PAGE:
"Now, my dear child, will you come into the house with me? I ought to be in the schoolroom now."
On her way downstairs Mrs. Freeman stepped for a moment into Bridget's room. Her pupil's large traveling trunks had been removed to the box room, but many showy dresses and much finery of various sorts lay scattered about.
"It is a covered wagon," said Janet. "I see it quite plainly. There is no carriage at all in view, Mrs. Freeman."
"Please wait one moment, Mrs. Freeman.""You don't suppose I mind her?" exclaimed Bridget. "Rudeness always shows ill-breeding, but it is still more ill-bred to notice it—at least, that's what papa says. She spoke rather as if she did not like me, which is quite incomprehensible, for everybody loves me at home.""I'm sick of the new girl," said Janet; "if you are going to talk about her I shall go into the house; I want to look over my French preparation. M. le Comte is coming to-morrow morning, and he is so frightfully over-particular that I own I'm a little afraid of him.""Janet!"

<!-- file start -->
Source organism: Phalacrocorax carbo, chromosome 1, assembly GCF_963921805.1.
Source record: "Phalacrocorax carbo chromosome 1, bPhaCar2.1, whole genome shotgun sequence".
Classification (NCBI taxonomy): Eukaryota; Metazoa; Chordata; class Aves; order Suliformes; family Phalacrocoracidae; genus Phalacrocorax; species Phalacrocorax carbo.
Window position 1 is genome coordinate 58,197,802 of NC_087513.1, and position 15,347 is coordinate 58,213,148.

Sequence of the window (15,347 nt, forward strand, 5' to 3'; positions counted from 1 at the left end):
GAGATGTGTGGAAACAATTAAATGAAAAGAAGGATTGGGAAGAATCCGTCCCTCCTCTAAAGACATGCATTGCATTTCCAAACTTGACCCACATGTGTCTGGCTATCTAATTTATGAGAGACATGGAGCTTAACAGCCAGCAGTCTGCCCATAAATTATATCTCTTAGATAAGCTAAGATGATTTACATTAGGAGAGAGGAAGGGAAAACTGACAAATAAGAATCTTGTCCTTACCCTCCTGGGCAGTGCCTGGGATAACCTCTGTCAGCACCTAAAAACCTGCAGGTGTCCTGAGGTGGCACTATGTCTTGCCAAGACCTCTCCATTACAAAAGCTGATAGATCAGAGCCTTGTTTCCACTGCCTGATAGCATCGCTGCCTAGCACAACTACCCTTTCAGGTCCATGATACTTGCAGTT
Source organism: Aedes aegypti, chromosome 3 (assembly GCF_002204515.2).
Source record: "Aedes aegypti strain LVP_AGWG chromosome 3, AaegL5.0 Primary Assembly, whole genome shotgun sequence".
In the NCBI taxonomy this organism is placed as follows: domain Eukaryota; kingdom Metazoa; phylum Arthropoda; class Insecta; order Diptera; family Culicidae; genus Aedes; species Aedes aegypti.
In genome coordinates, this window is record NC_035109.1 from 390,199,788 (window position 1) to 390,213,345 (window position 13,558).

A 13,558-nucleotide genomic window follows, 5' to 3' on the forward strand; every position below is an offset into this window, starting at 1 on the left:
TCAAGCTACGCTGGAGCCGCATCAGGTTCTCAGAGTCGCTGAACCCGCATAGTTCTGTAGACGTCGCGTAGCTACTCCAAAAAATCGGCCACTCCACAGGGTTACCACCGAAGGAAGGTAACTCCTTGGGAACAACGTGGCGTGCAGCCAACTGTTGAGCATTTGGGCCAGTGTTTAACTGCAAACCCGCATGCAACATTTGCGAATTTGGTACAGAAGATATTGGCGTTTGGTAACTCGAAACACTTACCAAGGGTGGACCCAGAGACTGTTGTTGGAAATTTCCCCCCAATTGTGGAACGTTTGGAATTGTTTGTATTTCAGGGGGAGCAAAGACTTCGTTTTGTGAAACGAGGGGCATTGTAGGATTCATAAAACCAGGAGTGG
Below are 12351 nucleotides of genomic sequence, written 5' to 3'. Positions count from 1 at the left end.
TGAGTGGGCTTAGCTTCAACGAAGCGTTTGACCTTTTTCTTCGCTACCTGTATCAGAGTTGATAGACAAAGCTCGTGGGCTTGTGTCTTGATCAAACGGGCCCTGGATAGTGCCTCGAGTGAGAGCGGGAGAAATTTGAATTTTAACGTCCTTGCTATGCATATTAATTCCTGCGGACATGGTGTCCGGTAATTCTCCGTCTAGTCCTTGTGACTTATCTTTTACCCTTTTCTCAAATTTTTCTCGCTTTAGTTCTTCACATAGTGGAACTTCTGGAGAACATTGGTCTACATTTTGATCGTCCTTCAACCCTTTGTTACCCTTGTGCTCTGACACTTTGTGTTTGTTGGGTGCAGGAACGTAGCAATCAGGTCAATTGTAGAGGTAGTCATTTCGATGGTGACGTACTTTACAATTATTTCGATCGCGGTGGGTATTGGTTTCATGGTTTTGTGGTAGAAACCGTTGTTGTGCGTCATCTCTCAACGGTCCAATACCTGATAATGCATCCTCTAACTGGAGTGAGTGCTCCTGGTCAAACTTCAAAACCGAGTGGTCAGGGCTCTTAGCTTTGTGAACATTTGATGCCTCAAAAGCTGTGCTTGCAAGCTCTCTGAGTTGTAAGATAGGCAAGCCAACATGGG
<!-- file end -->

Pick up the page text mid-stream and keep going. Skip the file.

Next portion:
rummy hack application
"I can't help it, my dear; I'm honest, whatever I am."
"You have a perfect mania for those children, Dorothy," exclaimed Olive. "I call it an impertinence on their parts to worry themselves about sixth-form girls. What's the matter, Janet? Why that contraction of your angel brow?""May I go with the others?" asked Miss O'Hara.
The doctor had come to see Evelyn, had pronounced her whole in limb, and not as much shaken by her fall out of her carriage as might have been expected. After prescribing a day in bed, and all absence of excitement, he went away, promising to look in again in a few days.
"Now, Marshall, what is it? How fussy and important you look!"
In all her life Bridget had never been cut before.
"And if she happens to fancy Bridget she won't mind[Pg 40] a word we say against her. She never does mind what anyone says. You know that, Janet."